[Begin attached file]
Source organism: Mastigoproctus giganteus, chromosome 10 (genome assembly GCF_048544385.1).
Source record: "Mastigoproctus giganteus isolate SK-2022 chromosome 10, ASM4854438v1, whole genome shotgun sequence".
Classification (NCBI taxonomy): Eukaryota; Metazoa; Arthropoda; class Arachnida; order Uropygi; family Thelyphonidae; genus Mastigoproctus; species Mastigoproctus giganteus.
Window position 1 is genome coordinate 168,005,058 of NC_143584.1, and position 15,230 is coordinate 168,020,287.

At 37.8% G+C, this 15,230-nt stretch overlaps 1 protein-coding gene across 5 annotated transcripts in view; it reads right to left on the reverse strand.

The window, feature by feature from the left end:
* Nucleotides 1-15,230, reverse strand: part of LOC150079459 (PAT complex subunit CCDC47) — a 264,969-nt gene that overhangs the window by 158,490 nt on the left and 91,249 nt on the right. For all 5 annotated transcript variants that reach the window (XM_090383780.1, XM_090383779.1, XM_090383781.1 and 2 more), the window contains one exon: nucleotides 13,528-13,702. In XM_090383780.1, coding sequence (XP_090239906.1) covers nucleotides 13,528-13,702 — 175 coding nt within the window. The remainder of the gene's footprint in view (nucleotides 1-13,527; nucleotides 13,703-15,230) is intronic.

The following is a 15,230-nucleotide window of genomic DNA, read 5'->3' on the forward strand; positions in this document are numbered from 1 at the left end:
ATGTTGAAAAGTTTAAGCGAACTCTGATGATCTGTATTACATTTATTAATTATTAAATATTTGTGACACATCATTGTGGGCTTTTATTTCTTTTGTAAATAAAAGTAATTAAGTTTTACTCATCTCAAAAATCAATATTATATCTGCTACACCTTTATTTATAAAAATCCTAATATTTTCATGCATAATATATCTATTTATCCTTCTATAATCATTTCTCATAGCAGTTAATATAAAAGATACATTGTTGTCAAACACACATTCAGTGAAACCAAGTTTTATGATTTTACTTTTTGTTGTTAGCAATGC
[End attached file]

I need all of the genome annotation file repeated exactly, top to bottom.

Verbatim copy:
Source organism: Mastigoproctus giganteus, chromosome 10 (genome assembly GCF_048544385.1).
Source record: "Mastigoproctus giganteus isolate SK-2022 chromosome 10, ASM4854438v1, whole genome shotgun sequence".
Classification (NCBI taxonomy): Eukaryota; Metazoa; Arthropoda; class Arachnida; order Uropygi; family Thelyphonidae; genus Mastigoproctus; species Mastigoproctus giganteus.
Window position 1 is genome coordinate 168,005,058 of NC_143584.1, and position 15,230 is coordinate 168,020,287.

At 37.8% G+C, this 15,230-nt stretch overlaps 1 protein-coding gene across 5 annotated transcripts in view; it reads right to left on the reverse strand.

The window, feature by feature from the left end:
* Nucleotides 1-15,230, reverse strand: part of LOC150079459 (PAT complex subunit CCDC47) — a 264,969-nt gene that overhangs the window by 158,490 nt on the left and 91,249 nt on the right. For all 5 annotated transcript variants that reach the window (XM_090383780.1, XM_090383779.1, XM_090383781.1 and 2 more), the window contains one exon: nucleotides 13,528-13,702. In XM_090383780.1, coding sequence (XP_090239906.1) covers nucleotides 13,528-13,702 — 175 coding nt within the window. The remainder of the gene's footprint in view (nucleotides 1-13,527; nucleotides 13,703-15,230) is intronic.

The following is a 15,230-nucleotide window of genomic DNA, read 5'->3' on the forward strand; positions in this document are numbered from 1 at the left end:
ATGTTGAAAAGTTTAAGCGAACTCTGATGATCTGTATTACATTTATTAATTATTAAATATTTGTGACACATCATTGTGGGCTTTTATTTCTTTTGTAAATAAAAGTAATTAAGTTTTACTCATCTCAAAAATCAATATTATATCTGCTACACCTTTATTTATAAAAATCCTAATATTTTCATGCATAATATATCTATTTATCCTTCTATAATCATTTCTCATAGCAGTTAATATAAAAGATACATTGTTGTCAAACACACATTCAGTGAAACCAAGTTTTATGATTTTACTTTTTGTTGTTAGCAATGC